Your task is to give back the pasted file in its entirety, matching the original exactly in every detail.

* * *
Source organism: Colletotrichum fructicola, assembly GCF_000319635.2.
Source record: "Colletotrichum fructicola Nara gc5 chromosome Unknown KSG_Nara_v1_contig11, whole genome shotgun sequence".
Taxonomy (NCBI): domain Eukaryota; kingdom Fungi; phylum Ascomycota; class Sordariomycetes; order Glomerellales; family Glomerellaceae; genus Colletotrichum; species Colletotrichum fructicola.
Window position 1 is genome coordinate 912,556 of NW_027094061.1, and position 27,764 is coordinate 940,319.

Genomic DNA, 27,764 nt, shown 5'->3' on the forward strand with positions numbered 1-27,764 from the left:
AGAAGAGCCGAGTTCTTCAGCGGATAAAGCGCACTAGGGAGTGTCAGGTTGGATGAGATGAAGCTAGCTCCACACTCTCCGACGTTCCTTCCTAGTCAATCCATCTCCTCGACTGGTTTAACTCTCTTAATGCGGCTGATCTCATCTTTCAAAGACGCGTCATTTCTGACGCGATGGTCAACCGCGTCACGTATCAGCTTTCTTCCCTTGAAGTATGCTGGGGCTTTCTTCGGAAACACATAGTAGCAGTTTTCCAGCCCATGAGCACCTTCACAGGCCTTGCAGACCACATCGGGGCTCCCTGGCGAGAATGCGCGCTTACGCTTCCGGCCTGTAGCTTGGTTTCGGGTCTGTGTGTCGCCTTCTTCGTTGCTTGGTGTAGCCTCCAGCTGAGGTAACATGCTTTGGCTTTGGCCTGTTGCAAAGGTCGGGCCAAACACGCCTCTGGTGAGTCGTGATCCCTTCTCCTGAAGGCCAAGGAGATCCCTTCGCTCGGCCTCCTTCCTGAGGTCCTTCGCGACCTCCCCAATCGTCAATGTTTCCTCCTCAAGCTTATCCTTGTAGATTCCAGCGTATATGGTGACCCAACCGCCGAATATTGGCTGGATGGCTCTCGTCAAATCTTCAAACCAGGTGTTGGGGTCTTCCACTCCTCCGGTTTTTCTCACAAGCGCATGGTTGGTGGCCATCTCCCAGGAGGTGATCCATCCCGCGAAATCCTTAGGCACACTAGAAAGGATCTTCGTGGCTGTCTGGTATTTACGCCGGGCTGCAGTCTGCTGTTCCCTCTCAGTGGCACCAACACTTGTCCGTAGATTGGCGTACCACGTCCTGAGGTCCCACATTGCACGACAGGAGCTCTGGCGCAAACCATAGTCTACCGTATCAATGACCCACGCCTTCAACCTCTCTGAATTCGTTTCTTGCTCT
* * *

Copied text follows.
Source organism: Colletotrichum fructicola, assembly GCF_000319635.2.
Source record: "Colletotrichum fructicola Nara gc5 chromosome Unknown KSG_Nara_v1_contig11, whole genome shotgun sequence".
Taxonomy (NCBI): domain Eukaryota; kingdom Fungi; phylum Ascomycota; class Sordariomycetes; order Glomerellales; family Glomerellaceae; genus Colletotrichum; species Colletotrichum fructicola.
Window position 1 is genome coordinate 912,556 of NW_027094061.1, and position 27,764 is coordinate 940,319.

Genomic DNA, 27,764 nt, shown 5'->3' on the forward strand with positions numbered 1-27,764 from the left:
AGAAGAGCCGAGTTCTTCAGCGGATAAAGCGCACTAGGGAGTGTCAGGTTGGATGAGATGAAGCTAGCTCCACACTCTCCGACGTTCCTTCCTAGTCAATCCATCTCCTCGACTGGTTTAACTCTCTTAATGCGGCTGATCTCATCTTTCAAAGACGCGTCATTTCTGACGCGATGGTCAACCGCGTCACGTATCAGCTTTCTTCCCTTGAAGTATGCTGGGGCTTTCTTCGGAAACACATAGTAGCAGTTTTCCAGCCCATGAGCACCTTCACAGGCCTTGCAGACCACATCGGGGCTCCCTGGCGAGAATGCGCGCTTACGCTTCCGGCCTGTAGCTTGGTTTCGGGTCTGTGTGTCGCCTTCTTCGTTGCTTGGTGTAGCCTCCAGCTGAGGTAACATGCTTTGGCTTTGGCCTGTTGCAAAGGTCGGGCCAAACACGCCTCTGGTGAGTCGTGATCCCTTCTCCTGAAGGCCAAGGAGATCCCTTCGCTCGGCCTCCTTCCTGAGGTCCTTCGCGACCTCCCCAATCGTCAATGTTTCCTCCTCAAGCTTATCCTTGTAGATTCCAGCGTATATGGTGACCCAACCGCCGAATATTGGCTGGATGGCTCTCGTCAAATCTTCAAACCAGGTGTTGGGGTCTTCCACTCCTCCGGTTTTTCTCACAAGCGCATGGTTGGTGGCCATCTCCCAGGAGGTGATCCATCCCGCGAAATCCTTAGGCACACTAGAAAGGATCTTCGTGGCTGTCTGGTATTTACGCCGGGCTGCAGTCTGCTGTTCCCTCTCAGTGGCACCAACACTTGTCCGTAGATTGGCGTACCACGTCCTGAGGTCCCACATTGCACGACAGGAGCTCTGGCGCAAACCATAGTCTACCGTATCAATGACCCACGCCTTCAACCTCTCTGAATTCGTTTCTTGCTCT